Photoshop has made major gains in reproducing brushes, and it is the cornerstone of most digi-matte departments. Does Painter still have role to play? Is Painter just a weekend app, or can it reposition itself?
Corel has moved to make Painter a more professionally focused tool for concept art, matte paintings and illustration work, in so doing they are moving away from the “Santa Fe” casual artist. Fxguide took version IX for a road test and spoke to
Painter is known industry wide as the best tool for the digital replication of natural media brushes. It is estimated to have over 500,000 users worldwide, 85% using the software in a professional environment, – but it is most well known as a tool for people to use to experiment rather than a hard core production tool. Part of this was the direct result of Corel’s earlier marketing efforts which focused on matching natural brushes such as water colours and oils. It did this by demonstrating the product on painterly artistic interpretations of vegetables and fruit – A ‘still life’, no matter how painterly, is hardly the stuff of visual effects.
With Painter IX the focus is to shift the product to a much more professional user. Have they succeeded ? Well partially, some artistic visions of Bell Peppers are still to be found in the “what’s new” introduction section of the product, – but the product has definitely moved in the right direction, all be that it probably needs to move further, if it hopes to grow as a product.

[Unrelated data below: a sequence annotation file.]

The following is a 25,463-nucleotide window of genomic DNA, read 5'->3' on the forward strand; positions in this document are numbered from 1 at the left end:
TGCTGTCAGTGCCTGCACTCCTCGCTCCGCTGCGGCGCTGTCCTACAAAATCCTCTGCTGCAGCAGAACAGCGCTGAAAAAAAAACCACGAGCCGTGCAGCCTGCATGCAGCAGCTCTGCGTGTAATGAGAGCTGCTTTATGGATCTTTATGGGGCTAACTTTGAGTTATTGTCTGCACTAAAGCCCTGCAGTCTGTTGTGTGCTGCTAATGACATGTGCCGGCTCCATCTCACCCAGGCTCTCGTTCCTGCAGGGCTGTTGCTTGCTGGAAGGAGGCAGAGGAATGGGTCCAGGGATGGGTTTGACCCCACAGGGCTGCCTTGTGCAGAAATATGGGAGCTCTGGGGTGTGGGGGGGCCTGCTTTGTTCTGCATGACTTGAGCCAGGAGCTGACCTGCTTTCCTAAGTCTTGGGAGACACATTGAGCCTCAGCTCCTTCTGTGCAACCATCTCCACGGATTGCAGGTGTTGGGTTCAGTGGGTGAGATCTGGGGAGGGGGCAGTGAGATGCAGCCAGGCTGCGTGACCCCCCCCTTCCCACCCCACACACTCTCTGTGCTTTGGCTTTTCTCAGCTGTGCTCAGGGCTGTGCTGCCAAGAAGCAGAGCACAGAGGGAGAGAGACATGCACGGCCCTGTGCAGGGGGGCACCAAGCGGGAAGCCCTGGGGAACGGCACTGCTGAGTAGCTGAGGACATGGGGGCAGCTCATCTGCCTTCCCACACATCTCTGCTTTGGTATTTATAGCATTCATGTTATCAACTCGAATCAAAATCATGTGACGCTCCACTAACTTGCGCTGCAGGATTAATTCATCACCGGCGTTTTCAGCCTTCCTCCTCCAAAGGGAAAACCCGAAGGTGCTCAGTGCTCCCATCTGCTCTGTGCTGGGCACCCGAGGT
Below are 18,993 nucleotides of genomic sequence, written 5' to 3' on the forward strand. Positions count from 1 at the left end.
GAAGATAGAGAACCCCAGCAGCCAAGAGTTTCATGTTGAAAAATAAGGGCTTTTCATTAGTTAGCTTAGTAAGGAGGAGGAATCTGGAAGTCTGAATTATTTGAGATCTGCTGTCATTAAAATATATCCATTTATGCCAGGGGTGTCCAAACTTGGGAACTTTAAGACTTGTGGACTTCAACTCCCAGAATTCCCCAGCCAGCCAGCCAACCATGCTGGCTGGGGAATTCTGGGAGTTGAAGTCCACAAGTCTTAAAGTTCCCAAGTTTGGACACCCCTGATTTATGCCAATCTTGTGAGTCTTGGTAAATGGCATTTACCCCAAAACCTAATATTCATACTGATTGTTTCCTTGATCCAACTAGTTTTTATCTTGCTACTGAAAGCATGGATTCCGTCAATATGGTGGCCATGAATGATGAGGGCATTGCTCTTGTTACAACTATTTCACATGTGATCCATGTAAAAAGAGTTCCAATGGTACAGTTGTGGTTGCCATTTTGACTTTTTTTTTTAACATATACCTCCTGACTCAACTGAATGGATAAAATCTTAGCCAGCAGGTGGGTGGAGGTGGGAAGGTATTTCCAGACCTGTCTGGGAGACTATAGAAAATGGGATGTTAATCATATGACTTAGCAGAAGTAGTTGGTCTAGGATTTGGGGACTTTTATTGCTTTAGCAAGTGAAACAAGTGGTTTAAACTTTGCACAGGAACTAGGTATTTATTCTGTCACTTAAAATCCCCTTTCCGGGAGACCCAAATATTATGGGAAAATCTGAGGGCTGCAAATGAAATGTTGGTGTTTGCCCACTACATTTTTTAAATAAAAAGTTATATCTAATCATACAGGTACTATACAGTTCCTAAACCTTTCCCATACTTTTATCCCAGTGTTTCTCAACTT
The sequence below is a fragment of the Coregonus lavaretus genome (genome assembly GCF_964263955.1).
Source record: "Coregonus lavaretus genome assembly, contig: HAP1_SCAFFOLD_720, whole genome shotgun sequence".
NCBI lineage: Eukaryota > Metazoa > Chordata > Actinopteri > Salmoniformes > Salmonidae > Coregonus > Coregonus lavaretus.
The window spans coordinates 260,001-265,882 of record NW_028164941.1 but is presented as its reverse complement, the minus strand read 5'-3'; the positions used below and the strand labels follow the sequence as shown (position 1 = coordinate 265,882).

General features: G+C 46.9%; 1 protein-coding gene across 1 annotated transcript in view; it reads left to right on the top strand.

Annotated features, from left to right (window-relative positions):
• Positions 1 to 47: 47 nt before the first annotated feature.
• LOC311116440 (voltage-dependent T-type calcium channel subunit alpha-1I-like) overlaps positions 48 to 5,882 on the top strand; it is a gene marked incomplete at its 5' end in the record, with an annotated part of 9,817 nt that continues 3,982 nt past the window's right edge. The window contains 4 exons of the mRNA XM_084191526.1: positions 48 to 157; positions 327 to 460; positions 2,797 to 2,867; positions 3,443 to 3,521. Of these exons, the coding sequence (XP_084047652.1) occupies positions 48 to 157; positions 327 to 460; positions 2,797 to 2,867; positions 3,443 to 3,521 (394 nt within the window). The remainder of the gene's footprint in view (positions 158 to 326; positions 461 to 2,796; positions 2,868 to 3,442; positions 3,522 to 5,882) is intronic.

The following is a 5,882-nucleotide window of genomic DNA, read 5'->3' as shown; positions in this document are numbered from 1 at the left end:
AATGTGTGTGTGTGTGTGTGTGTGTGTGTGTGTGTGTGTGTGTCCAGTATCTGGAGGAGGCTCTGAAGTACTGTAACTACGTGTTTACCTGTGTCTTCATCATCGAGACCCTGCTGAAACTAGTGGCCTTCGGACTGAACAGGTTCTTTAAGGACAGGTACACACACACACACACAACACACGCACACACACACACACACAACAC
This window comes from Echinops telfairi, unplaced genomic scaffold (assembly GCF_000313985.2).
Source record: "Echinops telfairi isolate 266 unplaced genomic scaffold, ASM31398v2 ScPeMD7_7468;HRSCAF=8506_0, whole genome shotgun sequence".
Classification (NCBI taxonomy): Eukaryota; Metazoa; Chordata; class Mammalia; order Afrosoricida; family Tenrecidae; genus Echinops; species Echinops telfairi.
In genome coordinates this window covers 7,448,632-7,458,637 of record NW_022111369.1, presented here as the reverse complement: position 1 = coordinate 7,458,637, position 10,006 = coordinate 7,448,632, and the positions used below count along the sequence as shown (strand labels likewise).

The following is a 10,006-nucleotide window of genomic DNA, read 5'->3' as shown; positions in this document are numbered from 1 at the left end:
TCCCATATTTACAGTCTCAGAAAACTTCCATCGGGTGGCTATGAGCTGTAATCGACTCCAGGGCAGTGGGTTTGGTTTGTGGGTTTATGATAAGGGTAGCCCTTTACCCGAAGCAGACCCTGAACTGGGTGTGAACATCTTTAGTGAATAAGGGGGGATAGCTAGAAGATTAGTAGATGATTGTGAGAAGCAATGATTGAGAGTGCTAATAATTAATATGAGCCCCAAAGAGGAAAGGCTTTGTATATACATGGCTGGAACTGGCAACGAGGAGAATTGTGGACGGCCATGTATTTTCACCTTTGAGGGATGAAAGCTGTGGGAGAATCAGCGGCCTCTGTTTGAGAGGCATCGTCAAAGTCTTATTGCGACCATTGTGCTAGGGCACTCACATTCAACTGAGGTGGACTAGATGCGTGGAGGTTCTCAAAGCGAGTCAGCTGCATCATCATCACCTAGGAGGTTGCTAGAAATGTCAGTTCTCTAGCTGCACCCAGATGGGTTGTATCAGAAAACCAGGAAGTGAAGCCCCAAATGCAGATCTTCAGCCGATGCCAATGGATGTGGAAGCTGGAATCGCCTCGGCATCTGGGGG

The main difference version IX has over the previous version is speed. The brushes are vastly faster – the marketing quotes ten times faster but in some cases it is closer to 60 times faster. The developers at Corel mapped every single brush in the system and graphically tracked their performance. Red indicated perviously slow performance, moving through yellow to green when the brush became responsive. This html page was monitored as the version was developed and the engineers aimed to get every single brush moved all the way to the green zone. The result is a much faster product, which is more responsive and easier to use. There are still some annoying lags in changing brush sizes with some of the more complex FX brushes, but on the whole a set of brushes people used to avoid – due to their non interactive response – can now be used freely. These speed improvements came mainly from hard core code tweaks and rewrites and some new coding options. Corel works closely with intel and Apple as well as the GPU manufacturers to “offload to the GPU as much hard-work as possible” explained Corel’s Sean Young when we spoke to him this week in California. He adds “for example the G5’s ‘Square root’ and ‘cube root’ calls made a great direct improvement’, although Young was quick to point out he isn’t a programmer and exactly how the team made such vastly great improvements was often a mystery to him too.